During the latest episode of DemandGen Radio, David Lewis had the pleasure of interviewing DemandGen’s own Tom Svec, Director of Marketing Technology Services. The two met at Toledo in 2008 and together have weathered a lot of change in the world of marketing. Tom became a client of DemandGen after David founded it, and when Oracle acquired Toledo, Tom joined DemandGen—and the rest is history.
Since coming to DemandGen, Tom worked diligently with clients to help them evolve from doing basic batch-and-blast marketing to becoming real marketing heroes. During the interview, he shared his thoughts and experiences of how marketing has changed and what’s yet to come.
David: Let’s start off back in 2007 when you and I were working together, and Toledo was deploying its marketing automation system. What did the marketing department look like back then from an operations standpoint?
Tom: It was me—that was it. Toledo had just deployed Eloqua, and they needed someone to steer the ship. Back in those days, it was like the Wild West. SeriousDecisions was around back then, and there were thoughts and ideas and concepts, but we were still experimenting with marketing automation—how to take the ideas we had about a relatively new technology, harness it and make something of it. It was very experimental and there was a lot of trial and error. I say humbly that we had pretty good success in implementing and changing the business reality at Toledo.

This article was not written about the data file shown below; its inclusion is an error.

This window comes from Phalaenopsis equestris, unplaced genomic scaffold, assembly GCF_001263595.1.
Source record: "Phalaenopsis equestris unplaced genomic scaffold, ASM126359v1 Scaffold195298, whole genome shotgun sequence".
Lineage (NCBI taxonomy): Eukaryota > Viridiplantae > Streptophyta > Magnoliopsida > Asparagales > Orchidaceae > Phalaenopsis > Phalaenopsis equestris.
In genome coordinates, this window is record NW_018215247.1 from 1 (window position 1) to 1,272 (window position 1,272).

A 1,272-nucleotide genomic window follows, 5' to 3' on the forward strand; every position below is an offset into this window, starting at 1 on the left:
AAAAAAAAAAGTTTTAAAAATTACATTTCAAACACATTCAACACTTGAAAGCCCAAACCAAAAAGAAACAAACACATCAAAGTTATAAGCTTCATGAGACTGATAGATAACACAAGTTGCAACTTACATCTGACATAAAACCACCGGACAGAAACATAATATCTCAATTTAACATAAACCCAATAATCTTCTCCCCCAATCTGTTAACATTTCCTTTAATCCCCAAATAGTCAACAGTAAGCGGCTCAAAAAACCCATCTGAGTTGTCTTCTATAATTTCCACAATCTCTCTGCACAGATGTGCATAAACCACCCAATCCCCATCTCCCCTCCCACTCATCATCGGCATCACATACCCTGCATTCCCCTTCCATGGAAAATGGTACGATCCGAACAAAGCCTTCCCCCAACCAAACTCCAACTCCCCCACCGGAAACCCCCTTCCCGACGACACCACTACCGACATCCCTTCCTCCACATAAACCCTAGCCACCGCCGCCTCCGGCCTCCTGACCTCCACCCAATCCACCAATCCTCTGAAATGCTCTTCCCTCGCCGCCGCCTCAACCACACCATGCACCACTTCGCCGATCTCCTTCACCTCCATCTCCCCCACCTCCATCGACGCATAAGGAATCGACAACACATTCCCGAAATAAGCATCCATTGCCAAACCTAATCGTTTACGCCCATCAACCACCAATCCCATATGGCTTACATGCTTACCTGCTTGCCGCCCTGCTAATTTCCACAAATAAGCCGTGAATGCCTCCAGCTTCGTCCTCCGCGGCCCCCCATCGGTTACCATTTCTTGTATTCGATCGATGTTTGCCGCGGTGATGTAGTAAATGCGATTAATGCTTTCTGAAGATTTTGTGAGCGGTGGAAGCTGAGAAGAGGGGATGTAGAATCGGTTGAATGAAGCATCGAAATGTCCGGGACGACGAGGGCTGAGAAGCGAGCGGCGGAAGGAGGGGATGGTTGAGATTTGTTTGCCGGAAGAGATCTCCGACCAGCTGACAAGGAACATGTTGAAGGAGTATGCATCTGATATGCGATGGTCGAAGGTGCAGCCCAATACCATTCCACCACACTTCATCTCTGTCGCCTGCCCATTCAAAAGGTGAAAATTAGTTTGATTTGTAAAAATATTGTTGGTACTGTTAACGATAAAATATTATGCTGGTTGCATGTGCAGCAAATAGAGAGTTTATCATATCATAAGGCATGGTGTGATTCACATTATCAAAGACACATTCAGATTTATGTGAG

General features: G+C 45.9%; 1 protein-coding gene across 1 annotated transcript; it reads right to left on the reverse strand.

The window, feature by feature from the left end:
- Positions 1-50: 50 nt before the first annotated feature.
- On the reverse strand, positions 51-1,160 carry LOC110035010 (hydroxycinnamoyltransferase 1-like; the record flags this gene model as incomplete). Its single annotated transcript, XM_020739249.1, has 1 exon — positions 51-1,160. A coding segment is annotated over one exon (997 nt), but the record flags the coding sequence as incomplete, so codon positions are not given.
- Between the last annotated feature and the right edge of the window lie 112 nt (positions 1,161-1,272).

David: I remember being at a SeriousDecisions conference with you back in 2008, and we were sitting around the fireplace talking about how Toledo was doing more exciting things than what you were here in the presentations at the conference. You said you wanted to be on stage the following year and win the ROI award. Sure enough, you did just that.
But let’s talk about what we did because of Toledo—we pioneered a lead management framework. What are some differences in terms of what we’ve learned about lead management since then? Let’s start off with resources, the team, and the vision.